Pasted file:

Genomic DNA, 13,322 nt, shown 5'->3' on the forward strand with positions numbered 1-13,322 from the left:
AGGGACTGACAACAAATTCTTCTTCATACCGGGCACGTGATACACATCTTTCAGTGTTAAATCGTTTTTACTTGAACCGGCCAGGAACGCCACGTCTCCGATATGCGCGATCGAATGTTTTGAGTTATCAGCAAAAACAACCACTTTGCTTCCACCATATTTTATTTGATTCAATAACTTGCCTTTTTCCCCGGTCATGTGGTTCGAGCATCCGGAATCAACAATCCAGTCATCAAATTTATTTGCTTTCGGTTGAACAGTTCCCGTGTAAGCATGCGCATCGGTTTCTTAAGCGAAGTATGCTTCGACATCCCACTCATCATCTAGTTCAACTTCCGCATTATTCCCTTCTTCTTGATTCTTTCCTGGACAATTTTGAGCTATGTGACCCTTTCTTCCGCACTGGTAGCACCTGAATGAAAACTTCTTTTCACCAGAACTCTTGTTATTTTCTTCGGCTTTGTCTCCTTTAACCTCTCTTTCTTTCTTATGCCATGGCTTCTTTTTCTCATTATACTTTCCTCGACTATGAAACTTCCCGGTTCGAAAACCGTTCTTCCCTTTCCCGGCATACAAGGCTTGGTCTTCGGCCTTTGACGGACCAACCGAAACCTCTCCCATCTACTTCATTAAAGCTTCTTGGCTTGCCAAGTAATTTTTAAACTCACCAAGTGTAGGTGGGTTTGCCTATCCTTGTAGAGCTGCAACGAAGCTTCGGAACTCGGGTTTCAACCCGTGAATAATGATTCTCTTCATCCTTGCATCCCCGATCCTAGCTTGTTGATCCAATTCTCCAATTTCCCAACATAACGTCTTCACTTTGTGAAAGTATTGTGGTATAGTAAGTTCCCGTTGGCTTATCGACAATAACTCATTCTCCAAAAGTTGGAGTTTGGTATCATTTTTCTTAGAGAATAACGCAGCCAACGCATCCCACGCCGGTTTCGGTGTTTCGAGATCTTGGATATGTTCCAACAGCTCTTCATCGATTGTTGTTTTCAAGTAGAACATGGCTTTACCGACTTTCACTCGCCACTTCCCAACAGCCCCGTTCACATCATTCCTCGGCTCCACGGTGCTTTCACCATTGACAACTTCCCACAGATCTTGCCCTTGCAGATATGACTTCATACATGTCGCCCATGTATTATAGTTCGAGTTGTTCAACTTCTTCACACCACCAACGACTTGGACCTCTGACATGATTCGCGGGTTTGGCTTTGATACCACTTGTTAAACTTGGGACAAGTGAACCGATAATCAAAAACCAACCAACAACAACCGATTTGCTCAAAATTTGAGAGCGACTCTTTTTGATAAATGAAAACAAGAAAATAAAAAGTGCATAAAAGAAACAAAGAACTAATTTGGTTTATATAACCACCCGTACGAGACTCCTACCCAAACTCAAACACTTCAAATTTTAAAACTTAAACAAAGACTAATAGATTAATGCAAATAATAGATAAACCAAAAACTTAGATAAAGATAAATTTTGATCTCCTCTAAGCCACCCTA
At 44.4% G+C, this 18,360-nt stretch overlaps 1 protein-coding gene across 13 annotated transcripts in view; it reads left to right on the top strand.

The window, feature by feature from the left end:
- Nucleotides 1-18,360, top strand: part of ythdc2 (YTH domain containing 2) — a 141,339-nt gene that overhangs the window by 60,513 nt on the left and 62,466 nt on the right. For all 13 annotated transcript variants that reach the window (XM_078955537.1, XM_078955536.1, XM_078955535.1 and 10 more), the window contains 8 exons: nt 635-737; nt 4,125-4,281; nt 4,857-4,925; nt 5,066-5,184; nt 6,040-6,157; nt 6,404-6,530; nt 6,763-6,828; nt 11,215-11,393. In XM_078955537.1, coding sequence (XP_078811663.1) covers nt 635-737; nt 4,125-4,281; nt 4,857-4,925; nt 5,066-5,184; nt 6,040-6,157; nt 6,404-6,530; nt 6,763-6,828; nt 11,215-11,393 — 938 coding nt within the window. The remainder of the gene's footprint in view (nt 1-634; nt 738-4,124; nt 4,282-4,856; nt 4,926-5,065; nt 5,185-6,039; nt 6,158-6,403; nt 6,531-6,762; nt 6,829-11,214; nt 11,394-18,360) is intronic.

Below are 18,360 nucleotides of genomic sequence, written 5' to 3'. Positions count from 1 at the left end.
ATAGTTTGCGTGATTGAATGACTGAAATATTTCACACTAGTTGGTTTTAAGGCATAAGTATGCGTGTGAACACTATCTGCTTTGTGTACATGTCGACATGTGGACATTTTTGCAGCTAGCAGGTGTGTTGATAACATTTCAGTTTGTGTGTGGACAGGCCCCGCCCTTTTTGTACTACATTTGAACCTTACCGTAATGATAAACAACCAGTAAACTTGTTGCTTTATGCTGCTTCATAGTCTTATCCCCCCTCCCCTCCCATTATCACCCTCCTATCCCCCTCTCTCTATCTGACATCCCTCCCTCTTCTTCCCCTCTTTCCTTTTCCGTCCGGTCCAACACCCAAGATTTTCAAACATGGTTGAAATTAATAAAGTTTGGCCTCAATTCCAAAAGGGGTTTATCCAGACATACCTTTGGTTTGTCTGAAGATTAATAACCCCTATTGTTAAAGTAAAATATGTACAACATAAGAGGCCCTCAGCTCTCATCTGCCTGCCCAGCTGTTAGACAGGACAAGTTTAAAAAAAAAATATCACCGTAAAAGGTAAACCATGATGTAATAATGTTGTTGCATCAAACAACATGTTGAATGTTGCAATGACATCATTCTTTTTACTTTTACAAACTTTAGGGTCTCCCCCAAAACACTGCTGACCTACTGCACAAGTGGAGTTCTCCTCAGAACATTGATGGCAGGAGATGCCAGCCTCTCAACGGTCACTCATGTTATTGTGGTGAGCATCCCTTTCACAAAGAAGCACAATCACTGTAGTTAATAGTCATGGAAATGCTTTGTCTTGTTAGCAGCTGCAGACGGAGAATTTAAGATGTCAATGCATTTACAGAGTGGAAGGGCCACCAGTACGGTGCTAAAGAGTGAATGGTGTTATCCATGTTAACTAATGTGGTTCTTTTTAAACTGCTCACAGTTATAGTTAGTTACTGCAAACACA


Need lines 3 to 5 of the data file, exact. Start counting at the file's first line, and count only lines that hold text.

At 44.4% G+C, this 18,360-nt stretch overlaps 1 protein-coding gene across 13 annotated transcripts in view; it reads left to right on the top strand.

The window, feature by feature from the left end:
- Nucleotides 1-18,360, top strand: part of ythdc2 (YTH domain containing 2) — a 141,339-nt gene that overhangs the window by 60,513 nt on the left and 62,466 nt on the right. For all 13 annotated transcript variants that reach the window (XM_078955537.1, XM_078955536.1, XM_078955535.1 and 10 more), the window contains 8 exons: nt 635-737; nt 4,125-4,281; nt 4,857-4,925; nt 5,066-5,184; nt 6,040-6,157; nt 6,404-6,530; nt 6,763-6,828; nt 11,215-11,393. In XM_078955537.1, coding sequence (XP_078811663.1) covers nt 635-737; nt 4,125-4,281; nt 4,857-4,925; nt 5,066-5,184; nt 6,040-6,157; nt 6,404-6,530; nt 6,763-6,828; nt 11,215-11,393 — 938 coding nt within the window. The remainder of the gene's footprint in view (nt 1-634; nt 738-4,124; nt 4,282-4,856; nt 4,926-5,065; nt 5,185-6,039; nt 6,158-6,403; nt 6,531-6,762; nt 6,829-11,214; nt 11,394-18,360) is intronic.